Electrophoretic behavior in relation to the structural integrity of codfish parvalbumin upon heat treatment

Harmen H.J. De Jongh, Marta De Los Reyes Jimenez, Joseph L. Baumert, Steve L. Taylor, Stef J. Koppelman

Research output: Contribution to journalArticlepeer-review

6 Scopus citations

Abstract

This work evaluates the impact of heat processing of parvalbumin, a major fish allergen, on the consequences for quantitative analysis of this protein embedded in different matrices during heating (either isolated, in an aqueous extract, or in whole fillets) to assess potential health risks. It is shown that oligomerization of parvalbumin does occur, but only upon heat treatment above 80 °C. This coincides with the ability of the isolated protein to refold up to this temperature in a fully reversible way, as demonstrated by circular dichroism analysis. In autoclaved samples a disintegration of the protein structure is observed. The situation becomes different when parvalbumin is embedded in a matrix with other constituents, as in fish extracts or whole fillets. The electrophoretic analysis of parvalbumin (SDS-PAGE and immunoblotting) is largely determined by complexation with other proteins resulting in insoluble materials caused by the partial unfolding of the parvalbumin at elevated temperatures. This effect is more strongly observed for cod fish extract, compared to whole cod fillets, as in the latter situation the integrity of the tissue hampers this interprotein complexation. Moreover, it is shown by ELISA analysis of heat-treated samples that using blotting procedures where disintegration of complexes may be promoted, restoring some of the IgG-binding propensity, may provide false outcomes. It was concluded that antibody binding to parvalbumin is dominated by the potential to form heat-induced complexes with other proteins. The possibly less-soluble or extractable character of these complexes may provide confusing information regarding potential health risks of fish and fish protein-containing food composites when such heat-treated samples are analyzed by immunochemical assays.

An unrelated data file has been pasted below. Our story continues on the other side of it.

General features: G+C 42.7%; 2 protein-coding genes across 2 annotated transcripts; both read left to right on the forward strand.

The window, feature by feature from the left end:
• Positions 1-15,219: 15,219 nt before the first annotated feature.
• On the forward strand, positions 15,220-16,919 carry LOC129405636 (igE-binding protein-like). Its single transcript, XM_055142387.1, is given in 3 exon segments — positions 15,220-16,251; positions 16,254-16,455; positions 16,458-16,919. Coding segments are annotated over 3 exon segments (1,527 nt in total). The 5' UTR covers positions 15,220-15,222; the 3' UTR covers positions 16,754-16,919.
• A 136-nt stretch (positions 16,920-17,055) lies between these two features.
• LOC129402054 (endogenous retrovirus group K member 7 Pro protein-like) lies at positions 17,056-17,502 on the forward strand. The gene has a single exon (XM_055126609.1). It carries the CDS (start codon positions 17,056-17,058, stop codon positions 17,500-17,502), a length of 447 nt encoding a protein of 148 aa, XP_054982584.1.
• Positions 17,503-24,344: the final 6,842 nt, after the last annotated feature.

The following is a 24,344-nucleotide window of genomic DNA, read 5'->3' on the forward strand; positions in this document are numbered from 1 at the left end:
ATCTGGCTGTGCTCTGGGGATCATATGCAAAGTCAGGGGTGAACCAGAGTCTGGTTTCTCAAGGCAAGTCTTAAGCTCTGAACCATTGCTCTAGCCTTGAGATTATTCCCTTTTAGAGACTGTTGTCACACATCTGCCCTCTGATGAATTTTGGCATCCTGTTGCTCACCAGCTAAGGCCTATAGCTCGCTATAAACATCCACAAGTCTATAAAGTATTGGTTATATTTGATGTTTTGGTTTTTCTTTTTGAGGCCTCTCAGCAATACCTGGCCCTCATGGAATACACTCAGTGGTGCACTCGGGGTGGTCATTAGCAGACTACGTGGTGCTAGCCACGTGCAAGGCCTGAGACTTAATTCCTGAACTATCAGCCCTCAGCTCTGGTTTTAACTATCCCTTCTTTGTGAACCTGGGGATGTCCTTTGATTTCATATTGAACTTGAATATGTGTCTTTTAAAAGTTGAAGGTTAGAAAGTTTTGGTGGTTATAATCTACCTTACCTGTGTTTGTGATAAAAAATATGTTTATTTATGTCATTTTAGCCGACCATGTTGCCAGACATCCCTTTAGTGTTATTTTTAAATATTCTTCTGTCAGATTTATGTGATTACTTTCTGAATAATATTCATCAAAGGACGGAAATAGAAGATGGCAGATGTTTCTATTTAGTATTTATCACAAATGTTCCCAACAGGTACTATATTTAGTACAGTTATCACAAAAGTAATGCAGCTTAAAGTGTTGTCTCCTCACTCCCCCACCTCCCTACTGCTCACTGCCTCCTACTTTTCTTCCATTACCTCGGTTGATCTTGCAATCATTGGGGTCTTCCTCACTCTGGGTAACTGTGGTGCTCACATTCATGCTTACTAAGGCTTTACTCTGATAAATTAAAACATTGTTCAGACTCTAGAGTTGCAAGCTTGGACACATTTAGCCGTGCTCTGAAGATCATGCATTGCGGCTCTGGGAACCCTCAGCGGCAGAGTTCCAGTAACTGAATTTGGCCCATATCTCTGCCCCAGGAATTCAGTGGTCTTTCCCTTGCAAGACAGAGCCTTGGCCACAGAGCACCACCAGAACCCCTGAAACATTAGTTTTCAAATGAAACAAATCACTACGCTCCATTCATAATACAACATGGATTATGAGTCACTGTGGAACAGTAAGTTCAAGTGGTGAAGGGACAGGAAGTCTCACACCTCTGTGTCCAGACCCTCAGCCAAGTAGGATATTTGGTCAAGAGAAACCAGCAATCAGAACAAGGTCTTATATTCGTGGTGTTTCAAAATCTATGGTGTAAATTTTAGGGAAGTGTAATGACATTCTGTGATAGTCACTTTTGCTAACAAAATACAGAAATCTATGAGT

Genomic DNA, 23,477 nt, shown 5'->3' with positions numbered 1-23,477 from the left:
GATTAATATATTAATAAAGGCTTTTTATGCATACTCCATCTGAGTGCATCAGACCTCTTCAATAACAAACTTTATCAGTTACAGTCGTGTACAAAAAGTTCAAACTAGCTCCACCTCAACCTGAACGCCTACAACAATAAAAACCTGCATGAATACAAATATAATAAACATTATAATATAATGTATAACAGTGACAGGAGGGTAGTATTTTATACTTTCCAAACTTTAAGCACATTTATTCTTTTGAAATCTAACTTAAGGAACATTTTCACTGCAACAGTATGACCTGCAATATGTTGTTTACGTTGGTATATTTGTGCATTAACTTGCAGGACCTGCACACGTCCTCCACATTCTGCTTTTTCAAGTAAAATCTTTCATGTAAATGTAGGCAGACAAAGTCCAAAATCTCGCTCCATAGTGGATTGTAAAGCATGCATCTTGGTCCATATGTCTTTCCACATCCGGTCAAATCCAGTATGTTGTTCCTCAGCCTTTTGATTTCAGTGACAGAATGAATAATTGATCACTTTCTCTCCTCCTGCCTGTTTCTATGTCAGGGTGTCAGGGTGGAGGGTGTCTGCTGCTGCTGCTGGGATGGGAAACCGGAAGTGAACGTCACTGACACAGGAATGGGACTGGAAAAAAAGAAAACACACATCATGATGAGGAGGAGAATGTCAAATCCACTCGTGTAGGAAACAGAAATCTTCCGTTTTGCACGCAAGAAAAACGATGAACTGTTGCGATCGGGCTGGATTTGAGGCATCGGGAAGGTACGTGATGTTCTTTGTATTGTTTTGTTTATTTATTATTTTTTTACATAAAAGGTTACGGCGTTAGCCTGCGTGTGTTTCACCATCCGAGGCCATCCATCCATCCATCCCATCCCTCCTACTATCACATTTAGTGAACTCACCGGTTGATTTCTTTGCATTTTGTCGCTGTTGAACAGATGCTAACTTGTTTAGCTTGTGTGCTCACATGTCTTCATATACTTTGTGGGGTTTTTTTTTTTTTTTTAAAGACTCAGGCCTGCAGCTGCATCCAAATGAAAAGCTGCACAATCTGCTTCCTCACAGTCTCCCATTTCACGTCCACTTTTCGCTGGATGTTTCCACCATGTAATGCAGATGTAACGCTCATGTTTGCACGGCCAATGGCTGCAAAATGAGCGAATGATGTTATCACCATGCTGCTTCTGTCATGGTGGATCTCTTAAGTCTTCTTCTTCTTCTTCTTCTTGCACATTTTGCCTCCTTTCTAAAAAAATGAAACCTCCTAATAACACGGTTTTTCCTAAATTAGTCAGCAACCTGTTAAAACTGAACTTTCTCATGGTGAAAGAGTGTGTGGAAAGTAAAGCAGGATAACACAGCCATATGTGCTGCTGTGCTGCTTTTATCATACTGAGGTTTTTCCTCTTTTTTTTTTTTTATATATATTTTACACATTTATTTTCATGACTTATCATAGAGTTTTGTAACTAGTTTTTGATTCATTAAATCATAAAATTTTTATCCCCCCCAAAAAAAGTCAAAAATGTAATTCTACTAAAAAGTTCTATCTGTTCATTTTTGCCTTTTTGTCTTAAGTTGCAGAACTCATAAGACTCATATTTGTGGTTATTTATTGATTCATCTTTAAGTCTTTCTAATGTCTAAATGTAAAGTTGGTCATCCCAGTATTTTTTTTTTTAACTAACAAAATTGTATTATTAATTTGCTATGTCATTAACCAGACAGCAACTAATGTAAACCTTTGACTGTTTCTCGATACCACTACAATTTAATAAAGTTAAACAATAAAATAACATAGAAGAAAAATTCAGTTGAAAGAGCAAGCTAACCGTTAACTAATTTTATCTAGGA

Original languageEnglish (US)
Pages (from-to)4683-4689
Number of pages7
JournalJournal of Agricultural and Food Chemistry
Volume63
Issue number18
DOIs
StatePublished - May 13 2015

Keywords

  • Western blot
  • allergen
  • heat processing
  • parvalbumin
  • protein structure

ASJC Scopus subject areas

  • General Chemistry
  • General Agricultural and Biological Sciences

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